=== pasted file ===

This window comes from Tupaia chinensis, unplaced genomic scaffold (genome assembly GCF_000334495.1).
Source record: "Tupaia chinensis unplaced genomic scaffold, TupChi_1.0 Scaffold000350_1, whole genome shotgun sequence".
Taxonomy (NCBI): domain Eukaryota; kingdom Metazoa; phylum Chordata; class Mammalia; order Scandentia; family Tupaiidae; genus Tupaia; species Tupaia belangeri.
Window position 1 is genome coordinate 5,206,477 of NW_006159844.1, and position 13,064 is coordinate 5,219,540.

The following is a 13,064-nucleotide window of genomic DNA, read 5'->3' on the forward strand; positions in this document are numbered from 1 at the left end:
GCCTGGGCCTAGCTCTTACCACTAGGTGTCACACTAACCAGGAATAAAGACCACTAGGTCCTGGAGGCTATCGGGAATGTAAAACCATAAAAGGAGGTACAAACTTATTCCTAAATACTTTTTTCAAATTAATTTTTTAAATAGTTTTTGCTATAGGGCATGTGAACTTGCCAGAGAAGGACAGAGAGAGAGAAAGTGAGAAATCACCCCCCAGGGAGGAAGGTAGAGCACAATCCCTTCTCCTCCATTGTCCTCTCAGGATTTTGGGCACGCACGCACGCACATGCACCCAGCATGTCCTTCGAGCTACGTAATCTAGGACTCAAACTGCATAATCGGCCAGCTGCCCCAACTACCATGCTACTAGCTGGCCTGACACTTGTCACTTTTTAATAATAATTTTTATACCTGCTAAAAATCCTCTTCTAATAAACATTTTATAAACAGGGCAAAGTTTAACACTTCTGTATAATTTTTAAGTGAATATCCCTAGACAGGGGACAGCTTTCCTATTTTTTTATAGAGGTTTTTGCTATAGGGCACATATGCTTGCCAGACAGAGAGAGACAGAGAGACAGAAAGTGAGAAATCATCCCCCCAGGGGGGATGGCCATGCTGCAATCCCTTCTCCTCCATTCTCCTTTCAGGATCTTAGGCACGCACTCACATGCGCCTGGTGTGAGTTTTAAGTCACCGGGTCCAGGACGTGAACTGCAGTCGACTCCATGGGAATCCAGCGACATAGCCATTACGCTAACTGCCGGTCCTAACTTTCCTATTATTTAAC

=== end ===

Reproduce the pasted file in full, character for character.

This window comes from Tupaia chinensis, unplaced genomic scaffold (genome assembly GCF_000334495.1).
Source record: "Tupaia chinensis unplaced genomic scaffold, TupChi_1.0 Scaffold000350_1, whole genome shotgun sequence".
Taxonomy (NCBI): domain Eukaryota; kingdom Metazoa; phylum Chordata; class Mammalia; order Scandentia; family Tupaiidae; genus Tupaia; species Tupaia belangeri.
Window position 1 is genome coordinate 5,206,477 of NW_006159844.1, and position 13,064 is coordinate 5,219,540.

The following is a 13,064-nucleotide window of genomic DNA, read 5'->3' on the forward strand; positions in this document are numbered from 1 at the left end:
GCCTGGGCCTAGCTCTTACCACTAGGTGTCACACTAACCAGGAATAAAGACCACTAGGTCCTGGAGGCTATCGGGAATGTAAAACCATAAAAGGAGGTACAAACTTATTCCTAAATACTTTTTTCAAATTAATTTTTTAAATAGTTTTTGCTATAGGGCATGTGAACTTGCCAGAGAAGGACAGAGAGAGAGAAAGTGAGAAATCACCCCCCAGGGAGGAAGGTAGAGCACAATCCCTTCTCCTCCATTGTCCTCTCAGGATTTTGGGCACGCACGCACGCACATGCACCCAGCATGTCCTTCGAGCTACGTAATCTAGGACTCAAACTGCATAATCGGCCAGCTGCCCCAACTACCATGCTACTAGCTGGCCTGACACTTGTCACTTTTTAATAATAATTTTTATACCTGCTAAAAATCCTCTTCTAATAAACATTTTATAAACAGGGCAAAGTTTAACACTTCTGTATAATTTTTAAGTGAATATCCCTAGACAGGGGACAGCTTTCCTATTTTTTTATAGAGGTTTTTGCTATAGGGCACATATGCTTGCCAGACAGAGAGAGACAGAGAGACAGAAAGTGAGAAATCATCCCCCCAGGGGGGATGGCCATGCTGCAATCCCTTCTCCTCCATTCTCCTTTCAGGATCTTAGGCACGCACTCACATGCGCCTGGTGTGAGTTTTAAGTCACCGGGTCCAGGACGTGAACTGCAGTCGACTCCATGGGAATCCAGCGACATAGCCATTACGCTAACTGCCGGTCCTAACTTTCCTATTATTTAAC